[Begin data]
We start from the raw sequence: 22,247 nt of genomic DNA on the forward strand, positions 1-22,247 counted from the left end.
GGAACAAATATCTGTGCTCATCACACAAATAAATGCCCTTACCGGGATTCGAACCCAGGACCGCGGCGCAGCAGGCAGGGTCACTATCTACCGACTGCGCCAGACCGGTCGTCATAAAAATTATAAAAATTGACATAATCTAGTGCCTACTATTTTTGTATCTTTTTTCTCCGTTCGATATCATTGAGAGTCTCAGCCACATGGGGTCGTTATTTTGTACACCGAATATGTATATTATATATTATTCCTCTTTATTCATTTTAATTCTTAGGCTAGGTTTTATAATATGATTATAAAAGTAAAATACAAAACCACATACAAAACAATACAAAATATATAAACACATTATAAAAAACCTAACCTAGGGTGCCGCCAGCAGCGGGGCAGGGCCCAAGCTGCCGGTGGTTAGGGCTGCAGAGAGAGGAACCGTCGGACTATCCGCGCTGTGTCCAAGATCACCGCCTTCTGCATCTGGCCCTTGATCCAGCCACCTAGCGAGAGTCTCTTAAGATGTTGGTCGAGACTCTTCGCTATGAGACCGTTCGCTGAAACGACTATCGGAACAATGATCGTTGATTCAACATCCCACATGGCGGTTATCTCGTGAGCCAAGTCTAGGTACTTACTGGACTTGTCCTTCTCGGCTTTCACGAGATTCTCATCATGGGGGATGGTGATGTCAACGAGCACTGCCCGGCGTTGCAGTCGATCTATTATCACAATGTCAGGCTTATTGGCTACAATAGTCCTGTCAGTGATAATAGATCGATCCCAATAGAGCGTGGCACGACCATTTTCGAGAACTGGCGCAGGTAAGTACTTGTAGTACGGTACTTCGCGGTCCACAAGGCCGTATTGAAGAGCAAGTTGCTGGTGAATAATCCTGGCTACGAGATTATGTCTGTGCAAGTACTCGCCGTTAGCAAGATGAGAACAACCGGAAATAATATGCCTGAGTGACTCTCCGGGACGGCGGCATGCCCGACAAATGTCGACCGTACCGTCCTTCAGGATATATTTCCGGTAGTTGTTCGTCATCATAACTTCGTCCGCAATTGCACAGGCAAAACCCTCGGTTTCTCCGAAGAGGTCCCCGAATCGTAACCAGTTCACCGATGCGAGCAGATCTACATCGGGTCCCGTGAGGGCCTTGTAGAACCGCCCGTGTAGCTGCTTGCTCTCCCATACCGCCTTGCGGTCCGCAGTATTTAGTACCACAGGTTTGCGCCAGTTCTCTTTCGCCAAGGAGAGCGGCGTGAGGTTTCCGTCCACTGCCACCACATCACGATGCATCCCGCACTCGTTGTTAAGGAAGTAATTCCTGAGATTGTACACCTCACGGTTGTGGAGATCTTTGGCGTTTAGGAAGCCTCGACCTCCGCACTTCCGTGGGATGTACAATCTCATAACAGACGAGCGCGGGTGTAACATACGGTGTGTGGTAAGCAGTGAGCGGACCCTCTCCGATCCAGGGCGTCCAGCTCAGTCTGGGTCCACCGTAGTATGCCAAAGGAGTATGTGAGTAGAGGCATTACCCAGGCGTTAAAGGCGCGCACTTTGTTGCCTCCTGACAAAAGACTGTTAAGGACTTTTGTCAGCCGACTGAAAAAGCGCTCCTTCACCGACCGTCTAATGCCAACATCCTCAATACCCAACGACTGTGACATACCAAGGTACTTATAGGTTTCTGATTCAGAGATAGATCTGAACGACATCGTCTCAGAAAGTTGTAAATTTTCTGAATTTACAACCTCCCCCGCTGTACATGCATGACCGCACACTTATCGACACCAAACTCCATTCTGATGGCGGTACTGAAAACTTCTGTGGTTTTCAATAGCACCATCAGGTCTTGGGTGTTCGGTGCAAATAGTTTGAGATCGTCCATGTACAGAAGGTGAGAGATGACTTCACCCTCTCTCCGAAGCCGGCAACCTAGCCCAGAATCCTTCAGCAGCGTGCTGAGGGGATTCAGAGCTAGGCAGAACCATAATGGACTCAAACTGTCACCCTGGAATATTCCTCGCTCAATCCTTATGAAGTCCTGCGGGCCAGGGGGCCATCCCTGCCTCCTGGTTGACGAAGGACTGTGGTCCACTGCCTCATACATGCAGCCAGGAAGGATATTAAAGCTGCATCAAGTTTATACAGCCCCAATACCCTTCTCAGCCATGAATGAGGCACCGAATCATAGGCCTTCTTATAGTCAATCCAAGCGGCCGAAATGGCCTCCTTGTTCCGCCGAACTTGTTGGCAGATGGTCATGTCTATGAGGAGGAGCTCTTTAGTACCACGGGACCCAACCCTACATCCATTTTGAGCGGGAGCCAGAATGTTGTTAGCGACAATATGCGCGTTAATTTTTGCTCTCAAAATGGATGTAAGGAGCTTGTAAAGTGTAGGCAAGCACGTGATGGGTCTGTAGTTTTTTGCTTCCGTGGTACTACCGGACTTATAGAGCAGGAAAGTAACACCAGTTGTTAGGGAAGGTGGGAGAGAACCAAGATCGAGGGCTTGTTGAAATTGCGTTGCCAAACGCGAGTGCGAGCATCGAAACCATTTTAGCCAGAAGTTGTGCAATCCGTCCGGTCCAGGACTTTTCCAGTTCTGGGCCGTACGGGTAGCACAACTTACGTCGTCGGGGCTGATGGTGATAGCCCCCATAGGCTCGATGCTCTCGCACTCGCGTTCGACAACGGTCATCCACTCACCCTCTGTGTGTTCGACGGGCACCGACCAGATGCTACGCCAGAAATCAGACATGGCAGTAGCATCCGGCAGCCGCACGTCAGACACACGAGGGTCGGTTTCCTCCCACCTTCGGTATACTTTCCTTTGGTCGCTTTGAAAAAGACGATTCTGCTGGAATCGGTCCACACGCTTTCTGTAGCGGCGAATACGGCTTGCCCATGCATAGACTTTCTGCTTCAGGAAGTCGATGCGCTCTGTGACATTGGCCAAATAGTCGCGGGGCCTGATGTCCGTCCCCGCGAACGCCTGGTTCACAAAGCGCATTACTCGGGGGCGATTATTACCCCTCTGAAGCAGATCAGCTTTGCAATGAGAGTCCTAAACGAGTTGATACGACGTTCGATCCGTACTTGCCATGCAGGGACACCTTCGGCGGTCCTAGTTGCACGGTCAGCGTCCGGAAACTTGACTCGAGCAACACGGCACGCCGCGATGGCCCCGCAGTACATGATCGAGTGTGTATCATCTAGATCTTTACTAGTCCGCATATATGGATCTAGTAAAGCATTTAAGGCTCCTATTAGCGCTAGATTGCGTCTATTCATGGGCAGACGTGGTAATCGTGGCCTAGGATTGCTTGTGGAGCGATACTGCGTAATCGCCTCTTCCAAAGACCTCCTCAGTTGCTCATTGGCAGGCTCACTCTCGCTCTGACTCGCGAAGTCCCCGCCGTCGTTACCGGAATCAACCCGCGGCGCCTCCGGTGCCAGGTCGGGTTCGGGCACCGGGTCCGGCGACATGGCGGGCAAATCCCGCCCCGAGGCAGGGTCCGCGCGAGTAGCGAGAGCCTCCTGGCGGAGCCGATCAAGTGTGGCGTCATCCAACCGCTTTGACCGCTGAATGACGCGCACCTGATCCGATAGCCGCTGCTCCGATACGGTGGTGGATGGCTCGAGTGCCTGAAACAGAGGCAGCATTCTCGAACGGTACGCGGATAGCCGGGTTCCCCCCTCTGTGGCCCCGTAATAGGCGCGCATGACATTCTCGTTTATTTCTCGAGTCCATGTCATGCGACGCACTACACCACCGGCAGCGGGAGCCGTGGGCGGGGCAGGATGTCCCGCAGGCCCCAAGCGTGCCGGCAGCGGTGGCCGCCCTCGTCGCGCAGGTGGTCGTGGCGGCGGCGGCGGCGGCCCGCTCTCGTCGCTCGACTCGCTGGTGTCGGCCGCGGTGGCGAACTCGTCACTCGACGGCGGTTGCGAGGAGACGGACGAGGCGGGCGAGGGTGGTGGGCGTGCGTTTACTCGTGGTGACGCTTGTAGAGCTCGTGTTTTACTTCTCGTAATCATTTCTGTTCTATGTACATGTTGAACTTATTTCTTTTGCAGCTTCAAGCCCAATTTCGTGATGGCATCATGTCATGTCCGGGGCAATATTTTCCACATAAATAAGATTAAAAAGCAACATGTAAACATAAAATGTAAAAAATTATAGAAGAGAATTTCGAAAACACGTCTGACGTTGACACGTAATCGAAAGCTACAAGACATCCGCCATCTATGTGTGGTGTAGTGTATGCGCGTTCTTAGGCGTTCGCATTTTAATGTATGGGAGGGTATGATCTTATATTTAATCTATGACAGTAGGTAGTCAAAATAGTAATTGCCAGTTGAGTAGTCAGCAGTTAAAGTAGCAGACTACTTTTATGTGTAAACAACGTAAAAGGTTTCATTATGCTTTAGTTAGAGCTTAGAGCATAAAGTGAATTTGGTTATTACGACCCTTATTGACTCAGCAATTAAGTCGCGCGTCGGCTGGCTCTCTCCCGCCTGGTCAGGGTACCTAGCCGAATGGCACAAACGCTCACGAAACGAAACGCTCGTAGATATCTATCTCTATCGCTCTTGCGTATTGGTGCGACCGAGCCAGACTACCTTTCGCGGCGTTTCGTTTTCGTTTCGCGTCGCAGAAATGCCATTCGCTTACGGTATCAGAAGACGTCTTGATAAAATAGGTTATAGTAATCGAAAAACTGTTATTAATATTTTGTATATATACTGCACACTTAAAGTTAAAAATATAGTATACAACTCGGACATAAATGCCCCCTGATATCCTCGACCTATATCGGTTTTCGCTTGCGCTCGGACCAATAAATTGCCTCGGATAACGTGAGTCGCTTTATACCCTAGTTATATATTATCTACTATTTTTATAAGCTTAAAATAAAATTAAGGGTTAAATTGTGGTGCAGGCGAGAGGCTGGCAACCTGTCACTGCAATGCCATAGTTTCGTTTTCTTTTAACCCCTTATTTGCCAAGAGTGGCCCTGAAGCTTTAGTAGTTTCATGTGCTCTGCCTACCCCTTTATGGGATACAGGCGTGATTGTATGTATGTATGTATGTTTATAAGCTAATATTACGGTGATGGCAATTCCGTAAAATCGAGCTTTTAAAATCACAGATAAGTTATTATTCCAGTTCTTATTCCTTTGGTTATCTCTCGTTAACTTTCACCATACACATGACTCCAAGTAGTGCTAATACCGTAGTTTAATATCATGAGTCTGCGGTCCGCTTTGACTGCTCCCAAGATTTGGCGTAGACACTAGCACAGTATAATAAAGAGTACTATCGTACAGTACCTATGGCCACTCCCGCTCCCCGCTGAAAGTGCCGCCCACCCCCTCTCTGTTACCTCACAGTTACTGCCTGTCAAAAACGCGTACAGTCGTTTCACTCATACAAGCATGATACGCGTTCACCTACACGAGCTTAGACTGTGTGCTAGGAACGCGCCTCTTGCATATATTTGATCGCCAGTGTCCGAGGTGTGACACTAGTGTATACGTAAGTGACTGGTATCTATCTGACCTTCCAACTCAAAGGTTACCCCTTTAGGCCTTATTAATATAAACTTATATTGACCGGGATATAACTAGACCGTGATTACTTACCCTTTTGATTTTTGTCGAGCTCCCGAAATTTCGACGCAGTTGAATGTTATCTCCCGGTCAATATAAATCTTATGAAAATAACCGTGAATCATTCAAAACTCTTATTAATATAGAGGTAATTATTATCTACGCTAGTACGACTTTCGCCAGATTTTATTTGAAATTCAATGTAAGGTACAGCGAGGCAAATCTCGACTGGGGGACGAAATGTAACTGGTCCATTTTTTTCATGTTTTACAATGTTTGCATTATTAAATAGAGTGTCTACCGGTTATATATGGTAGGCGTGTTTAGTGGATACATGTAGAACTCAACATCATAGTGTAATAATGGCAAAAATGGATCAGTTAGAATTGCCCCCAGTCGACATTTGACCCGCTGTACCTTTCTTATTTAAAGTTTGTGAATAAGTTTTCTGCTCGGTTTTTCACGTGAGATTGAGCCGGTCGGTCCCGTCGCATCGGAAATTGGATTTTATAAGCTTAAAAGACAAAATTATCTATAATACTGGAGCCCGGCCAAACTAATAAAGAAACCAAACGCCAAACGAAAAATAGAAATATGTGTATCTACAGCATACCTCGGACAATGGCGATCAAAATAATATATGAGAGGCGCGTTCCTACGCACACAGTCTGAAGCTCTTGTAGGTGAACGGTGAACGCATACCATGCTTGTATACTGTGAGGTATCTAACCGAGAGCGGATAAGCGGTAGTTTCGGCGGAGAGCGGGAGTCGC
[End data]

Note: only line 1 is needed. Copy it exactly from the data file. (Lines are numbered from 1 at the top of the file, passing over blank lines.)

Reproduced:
We start from the raw sequence: 22,247 nt of genomic DNA on the forward strand, positions 1-22,247 counted from the left end.